For a few peaceable hours yesterday, Test cricket returned to something like routine. What a relief, what a pleasure that it should happen on the day of the latest wham-bam edition of cricketshowbiz, the sporting X Factor otherwise known as the Indian Premier League auction.
Not that there was either pleasure or relief for England. They were under siege by the end of the second day in the Third Test, and not remotely looking like repelling the boarders.
It was as if the world, out of kilter for a fortnight and on the verge of craziness, was returning to its normal axis. This was to the benefit only of Pakistan, who led by 180 runs at the close, with Younis Khan having assembled a model Test century which rather put into the shade Andrew Strauss's first fifty of the series.
Younis and Azhar Ali put on 194 for the third wicket, easily the highest partnership of the three Tests. Since their team had been 53 for 7 at lunch on the first day, and were eventually bowled out for 99, this defied the logic of cricket of any variety.
In only one of the previous 25 sessions in this series had no wicket fallen. Crazy cricket, crazy batting. Younis and Azhar rectified this by going for two together. No team since 1907 have made a double-figure total in the first innings of a Test match and gone on to win. But from its first morning this series has been irrational, and there seems no reason for it to stop now.
Pakistan batted in a beautifully measured fashion, remembering that innings can sometimes be erected brick by custom-made brick, not slapped together in kit form from the local Twenty20 store. The plan was to grind England into the desert sand and claim a 3-0 series victory, a clean sweep they have never achieved against these opponents.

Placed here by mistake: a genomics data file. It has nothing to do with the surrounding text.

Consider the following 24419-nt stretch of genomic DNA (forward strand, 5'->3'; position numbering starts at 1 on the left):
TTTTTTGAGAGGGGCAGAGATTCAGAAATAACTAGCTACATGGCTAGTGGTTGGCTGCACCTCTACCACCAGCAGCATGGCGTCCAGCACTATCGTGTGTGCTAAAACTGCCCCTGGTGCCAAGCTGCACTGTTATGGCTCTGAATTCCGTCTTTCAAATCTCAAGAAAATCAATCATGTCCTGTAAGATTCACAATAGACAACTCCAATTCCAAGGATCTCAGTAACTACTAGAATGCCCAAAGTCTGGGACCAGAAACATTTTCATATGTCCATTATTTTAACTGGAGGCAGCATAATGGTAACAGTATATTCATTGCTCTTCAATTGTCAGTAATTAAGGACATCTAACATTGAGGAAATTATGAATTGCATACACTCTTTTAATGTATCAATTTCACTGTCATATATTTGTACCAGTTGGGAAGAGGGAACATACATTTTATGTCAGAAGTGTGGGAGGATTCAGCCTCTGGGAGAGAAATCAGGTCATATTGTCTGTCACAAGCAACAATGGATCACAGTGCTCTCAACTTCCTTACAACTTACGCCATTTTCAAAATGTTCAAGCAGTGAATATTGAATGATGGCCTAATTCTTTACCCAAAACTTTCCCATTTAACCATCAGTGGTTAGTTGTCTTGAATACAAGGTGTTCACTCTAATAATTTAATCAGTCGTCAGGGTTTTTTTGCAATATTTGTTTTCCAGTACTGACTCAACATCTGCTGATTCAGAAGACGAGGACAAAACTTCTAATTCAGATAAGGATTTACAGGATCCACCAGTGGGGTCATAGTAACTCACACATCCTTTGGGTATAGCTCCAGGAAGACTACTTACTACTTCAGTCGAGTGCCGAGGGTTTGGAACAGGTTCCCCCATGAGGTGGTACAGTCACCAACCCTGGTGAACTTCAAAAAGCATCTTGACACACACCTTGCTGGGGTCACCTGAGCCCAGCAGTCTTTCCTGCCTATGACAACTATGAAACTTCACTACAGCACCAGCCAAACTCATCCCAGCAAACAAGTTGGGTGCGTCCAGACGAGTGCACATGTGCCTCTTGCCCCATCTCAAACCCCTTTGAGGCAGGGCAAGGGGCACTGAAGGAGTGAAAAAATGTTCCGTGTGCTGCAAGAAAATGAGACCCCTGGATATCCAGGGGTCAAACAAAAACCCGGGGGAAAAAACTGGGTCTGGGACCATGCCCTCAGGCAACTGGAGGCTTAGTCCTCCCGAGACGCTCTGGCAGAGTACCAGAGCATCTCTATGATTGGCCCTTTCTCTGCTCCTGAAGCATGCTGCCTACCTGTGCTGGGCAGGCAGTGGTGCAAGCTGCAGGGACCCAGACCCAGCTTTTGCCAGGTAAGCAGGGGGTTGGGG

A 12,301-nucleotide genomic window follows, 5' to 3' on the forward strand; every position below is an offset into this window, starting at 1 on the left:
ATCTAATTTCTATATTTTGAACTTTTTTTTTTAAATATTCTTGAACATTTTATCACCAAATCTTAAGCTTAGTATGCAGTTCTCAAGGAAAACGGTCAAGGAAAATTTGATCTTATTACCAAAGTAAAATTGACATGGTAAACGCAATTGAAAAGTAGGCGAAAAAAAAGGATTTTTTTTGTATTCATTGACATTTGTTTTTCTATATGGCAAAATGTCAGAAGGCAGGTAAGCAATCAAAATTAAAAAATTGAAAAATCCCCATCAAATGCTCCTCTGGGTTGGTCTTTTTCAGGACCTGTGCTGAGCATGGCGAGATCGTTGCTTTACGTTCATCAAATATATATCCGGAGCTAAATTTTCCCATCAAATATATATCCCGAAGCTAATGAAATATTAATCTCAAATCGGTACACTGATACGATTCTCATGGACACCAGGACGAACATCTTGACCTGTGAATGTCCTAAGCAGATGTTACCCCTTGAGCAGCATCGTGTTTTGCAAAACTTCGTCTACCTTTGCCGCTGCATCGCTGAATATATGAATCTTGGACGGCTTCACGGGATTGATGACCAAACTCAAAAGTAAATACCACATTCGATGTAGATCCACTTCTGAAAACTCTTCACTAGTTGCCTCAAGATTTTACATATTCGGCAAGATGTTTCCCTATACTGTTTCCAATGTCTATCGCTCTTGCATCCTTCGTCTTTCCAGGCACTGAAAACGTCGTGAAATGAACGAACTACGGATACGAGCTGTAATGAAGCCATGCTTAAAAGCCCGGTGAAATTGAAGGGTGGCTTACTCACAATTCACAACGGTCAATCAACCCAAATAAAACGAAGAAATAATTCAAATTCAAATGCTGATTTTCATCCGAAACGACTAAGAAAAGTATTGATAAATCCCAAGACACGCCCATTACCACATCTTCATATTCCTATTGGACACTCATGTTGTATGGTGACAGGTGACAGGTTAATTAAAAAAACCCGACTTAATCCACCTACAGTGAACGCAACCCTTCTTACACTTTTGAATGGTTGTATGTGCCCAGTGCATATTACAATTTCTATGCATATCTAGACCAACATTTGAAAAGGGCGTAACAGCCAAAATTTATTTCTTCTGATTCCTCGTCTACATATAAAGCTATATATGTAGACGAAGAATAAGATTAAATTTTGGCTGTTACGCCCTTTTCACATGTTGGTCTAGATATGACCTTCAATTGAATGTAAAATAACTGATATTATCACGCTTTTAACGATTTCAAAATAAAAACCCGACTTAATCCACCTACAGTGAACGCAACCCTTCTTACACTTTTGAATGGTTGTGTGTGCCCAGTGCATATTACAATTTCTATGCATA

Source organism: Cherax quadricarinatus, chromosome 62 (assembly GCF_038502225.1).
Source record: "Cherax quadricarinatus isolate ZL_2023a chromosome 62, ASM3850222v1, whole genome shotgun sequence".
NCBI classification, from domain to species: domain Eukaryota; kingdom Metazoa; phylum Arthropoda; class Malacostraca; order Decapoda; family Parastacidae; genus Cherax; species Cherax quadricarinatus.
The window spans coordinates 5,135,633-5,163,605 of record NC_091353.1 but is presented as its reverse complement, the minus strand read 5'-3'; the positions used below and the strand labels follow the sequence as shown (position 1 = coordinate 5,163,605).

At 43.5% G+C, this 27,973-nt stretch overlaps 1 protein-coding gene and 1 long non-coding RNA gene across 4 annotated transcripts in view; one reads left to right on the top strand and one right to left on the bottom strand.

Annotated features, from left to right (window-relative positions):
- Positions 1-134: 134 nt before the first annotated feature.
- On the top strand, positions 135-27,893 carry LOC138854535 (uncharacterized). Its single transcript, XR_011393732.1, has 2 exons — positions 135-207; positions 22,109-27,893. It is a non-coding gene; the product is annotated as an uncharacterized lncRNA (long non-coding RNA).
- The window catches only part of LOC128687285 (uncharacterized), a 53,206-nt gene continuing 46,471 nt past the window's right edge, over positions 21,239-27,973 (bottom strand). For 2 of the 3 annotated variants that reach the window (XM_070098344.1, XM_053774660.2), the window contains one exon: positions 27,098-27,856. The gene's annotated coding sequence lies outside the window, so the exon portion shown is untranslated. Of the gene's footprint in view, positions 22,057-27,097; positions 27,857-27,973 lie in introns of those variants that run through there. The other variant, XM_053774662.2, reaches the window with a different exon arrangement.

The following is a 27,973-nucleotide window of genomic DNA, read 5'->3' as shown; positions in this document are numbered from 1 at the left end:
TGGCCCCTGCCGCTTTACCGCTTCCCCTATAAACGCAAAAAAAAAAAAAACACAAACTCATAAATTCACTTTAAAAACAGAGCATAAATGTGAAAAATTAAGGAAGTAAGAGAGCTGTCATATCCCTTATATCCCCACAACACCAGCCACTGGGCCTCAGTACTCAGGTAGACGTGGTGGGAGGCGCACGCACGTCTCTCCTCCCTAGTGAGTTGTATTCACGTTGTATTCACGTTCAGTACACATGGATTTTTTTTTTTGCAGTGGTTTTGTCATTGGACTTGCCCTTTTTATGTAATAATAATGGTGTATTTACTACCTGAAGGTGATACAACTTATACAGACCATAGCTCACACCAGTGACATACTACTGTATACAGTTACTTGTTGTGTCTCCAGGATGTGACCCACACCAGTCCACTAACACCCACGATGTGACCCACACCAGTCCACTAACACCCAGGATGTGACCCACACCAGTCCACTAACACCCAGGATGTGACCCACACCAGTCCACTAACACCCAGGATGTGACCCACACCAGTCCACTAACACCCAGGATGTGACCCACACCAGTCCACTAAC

As for England, they have not suffered a whitewash since 2006-07 in Australia, a result that led to the resignation of the coach and years of tumult. That will probably not happen this time, but however this series is analysed it has not been becoming for England. They came into it, and will indeed leave it, as the world's top-ranked Test side. But that, as they will know themselves, is now a status accorded by an algorithm rather than by human evidence from experts and eyewitnesses.
Pakistan have played the more composed and mature cricket, as they did throughout yesterday. At the start, all manner of outcomes were possible after 16 wickets had fallen on the first day amid a welter of inappropriate procedure by batsmen confronted by prodigious bowling and not much fancying what they saw.
By the end, Pakistan had won two of the sessions by a distance, after perhaps losing the first by a nose. Younis, the grizzled, much-retired veteran, and Azhar, a stoic apprentice who has had to learn quickly, took no chances, and with so much time left in the match had no need.
The partnership confounded almost all the batting that had preceded it in the previous three weeks and was impeccably compiled. It began in unpromising circumstances, with Pakistan 28 for 2 and apparently following the procedure of the match thus far, which was that all batsmen should behave ridiculously.